Home / Hacking / Jurassic World Alive: (Un)Hacking the Leaderboard – Metahub

Jurassic World Alive: (Un)Hacking the Leaderboard – Metahub

Welcome back Explorers! Season 6 has ended and you must be tired. With every tournament, we see players grind day and night to claim their spot on the leaderboard. The Top 500 aren’t the only players being rewarded for their efforts though, so wherever you ended up, or even if you just had fun, you deserve a big pat on the back! This season represents something bigger however. Ludia has made a very public statement and “concluded that the list of winners [they’ve] compiled from PvP Season 6 will require additional manipulation before it can be finalized.”  Let’s take a closer look as to what this means…

Understanding the Terms of Service

After a thorough read of Ludia’s Terms of Service (TOS), there are some very important clauses that every player should become familiar with. Most important are those that identify what is and is not acceptable in their Jurassic World: Alive platform. While this may seem like common sense to most, Ludia has been very explicit and is taking zero chances. You can find the entire TOS here, but for now, lets look take a look at the one that has affected players the most:

(That certainly is a mouthful but in simple words, Ludia is just saying: please don’t be be shady and mess around with how the game operates.)

The Build Up

If you’re a frequent visitor of the Ludia Forums or Reddit pages, the discontent towards spoofers will come as no surprise. Allegedly, these players manipulate the GPS on their phones to beam themselves from one location to another (a clear violation of the TOS above). It may work on Star Trek, but not here, not anymore… or so Ludia claims. We have seen banwaves happen before, and moderators have commented that this is an on-going process, but never before has one been made so public, let alone affected the delivery of tournament prizes.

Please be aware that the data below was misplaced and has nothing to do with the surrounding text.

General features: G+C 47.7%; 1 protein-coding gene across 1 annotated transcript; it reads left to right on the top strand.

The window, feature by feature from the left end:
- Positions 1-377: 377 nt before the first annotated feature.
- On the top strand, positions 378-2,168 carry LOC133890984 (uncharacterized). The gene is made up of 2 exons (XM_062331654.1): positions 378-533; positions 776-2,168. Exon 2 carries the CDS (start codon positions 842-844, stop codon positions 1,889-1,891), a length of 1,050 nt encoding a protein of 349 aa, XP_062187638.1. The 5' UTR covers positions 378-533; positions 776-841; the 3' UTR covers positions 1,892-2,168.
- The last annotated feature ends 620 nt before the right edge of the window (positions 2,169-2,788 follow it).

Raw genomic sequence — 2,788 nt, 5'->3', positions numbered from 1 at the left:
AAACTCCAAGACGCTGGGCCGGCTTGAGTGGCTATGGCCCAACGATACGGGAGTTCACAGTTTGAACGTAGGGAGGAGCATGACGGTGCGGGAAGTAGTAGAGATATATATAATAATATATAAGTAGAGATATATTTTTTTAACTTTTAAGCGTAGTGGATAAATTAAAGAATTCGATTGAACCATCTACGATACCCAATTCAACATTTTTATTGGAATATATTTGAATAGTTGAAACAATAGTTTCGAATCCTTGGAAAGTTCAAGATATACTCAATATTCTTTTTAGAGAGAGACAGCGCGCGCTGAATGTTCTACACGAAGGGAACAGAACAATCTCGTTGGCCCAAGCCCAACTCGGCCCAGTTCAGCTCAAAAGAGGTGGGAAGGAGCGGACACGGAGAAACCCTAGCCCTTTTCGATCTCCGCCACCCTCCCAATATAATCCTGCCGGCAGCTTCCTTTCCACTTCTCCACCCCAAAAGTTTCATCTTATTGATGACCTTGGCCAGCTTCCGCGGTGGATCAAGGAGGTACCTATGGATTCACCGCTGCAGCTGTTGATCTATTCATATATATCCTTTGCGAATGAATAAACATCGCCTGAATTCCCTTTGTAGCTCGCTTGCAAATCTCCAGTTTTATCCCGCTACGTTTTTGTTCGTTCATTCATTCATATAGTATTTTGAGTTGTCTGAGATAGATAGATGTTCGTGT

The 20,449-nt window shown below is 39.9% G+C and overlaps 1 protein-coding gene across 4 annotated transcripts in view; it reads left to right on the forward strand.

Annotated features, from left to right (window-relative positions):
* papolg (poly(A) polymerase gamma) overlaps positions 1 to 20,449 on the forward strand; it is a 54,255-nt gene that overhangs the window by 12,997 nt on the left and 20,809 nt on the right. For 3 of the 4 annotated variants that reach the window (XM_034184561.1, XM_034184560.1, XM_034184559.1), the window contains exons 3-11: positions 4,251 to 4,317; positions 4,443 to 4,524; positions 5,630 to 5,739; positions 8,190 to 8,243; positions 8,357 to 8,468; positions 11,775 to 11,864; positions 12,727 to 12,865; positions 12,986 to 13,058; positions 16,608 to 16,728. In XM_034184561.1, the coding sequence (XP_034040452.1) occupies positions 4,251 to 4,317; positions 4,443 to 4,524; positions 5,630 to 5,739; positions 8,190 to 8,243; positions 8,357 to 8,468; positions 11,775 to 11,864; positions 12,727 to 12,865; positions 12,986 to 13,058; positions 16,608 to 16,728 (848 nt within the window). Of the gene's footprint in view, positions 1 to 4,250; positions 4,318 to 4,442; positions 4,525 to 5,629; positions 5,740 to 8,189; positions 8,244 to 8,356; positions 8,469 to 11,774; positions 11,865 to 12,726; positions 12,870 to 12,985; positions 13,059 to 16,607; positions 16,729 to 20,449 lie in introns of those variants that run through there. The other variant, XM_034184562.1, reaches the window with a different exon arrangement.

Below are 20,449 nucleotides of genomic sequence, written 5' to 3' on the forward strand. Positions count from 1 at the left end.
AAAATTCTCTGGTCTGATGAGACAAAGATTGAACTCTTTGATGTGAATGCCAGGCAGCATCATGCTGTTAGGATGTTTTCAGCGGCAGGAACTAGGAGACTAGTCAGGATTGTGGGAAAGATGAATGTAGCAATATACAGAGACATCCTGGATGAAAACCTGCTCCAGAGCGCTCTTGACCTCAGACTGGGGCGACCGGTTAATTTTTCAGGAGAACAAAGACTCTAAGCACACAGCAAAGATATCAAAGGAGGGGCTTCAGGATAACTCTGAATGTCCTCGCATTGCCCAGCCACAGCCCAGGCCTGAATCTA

[Ludia Forums: March 21st 2019]

There are some key events that likely led this breaking point. Most notable of which may be the suspicious amount of players who quickly made and leveled the newly released  uniques after the 1.6 update. Obviously without additional information, any accusation is based off of speculation at best but there was one other event that may have led Ludia to feel that more policing would be necessary: the Alliance Rush. The rules of this competition were quite simple: Play as many battles as you can; you get one point to play, and two points if you win, with higher scoring alliances being rewarded for their efforts and battling prowess. While no rules were technically broken, Ludia found that there was a major loophole in their system and nothing prevented teams from de-ranking before the competition with the intention of scoring easy wins. The recognition of this led the developers to put further Alliance Rush events on hold. With this, we can see Ludia becoming more and more proactive in ensuring that all players have the opportunity to experience JWA in a fun and fair manner.

Parting Words

While it is unclear how many players are active in JWA (Ludia wouldn’t tell, no matter how we rephrased the question, those sneaky guys!), a reliable source mentioned that there are over 9,000 active alliances. We can’t say for certain how many alliances are at capacity or have regular players, but it does give us a clue as to the size of the total player pool: it’s A LOT! Even though we may hunt alone, JWA is very much a community. Whether it’s by sharing DNA and completing missions with our alliance, or recognizing familiar faces in the arena, we have all become part of a social network made more fun by the good people in it. For that, we would like to thank you all who have stayed with us through the struggles and frustrations and yet, still maintained your resolve to explore honorably. May you all get the rewards you greatly deserve.


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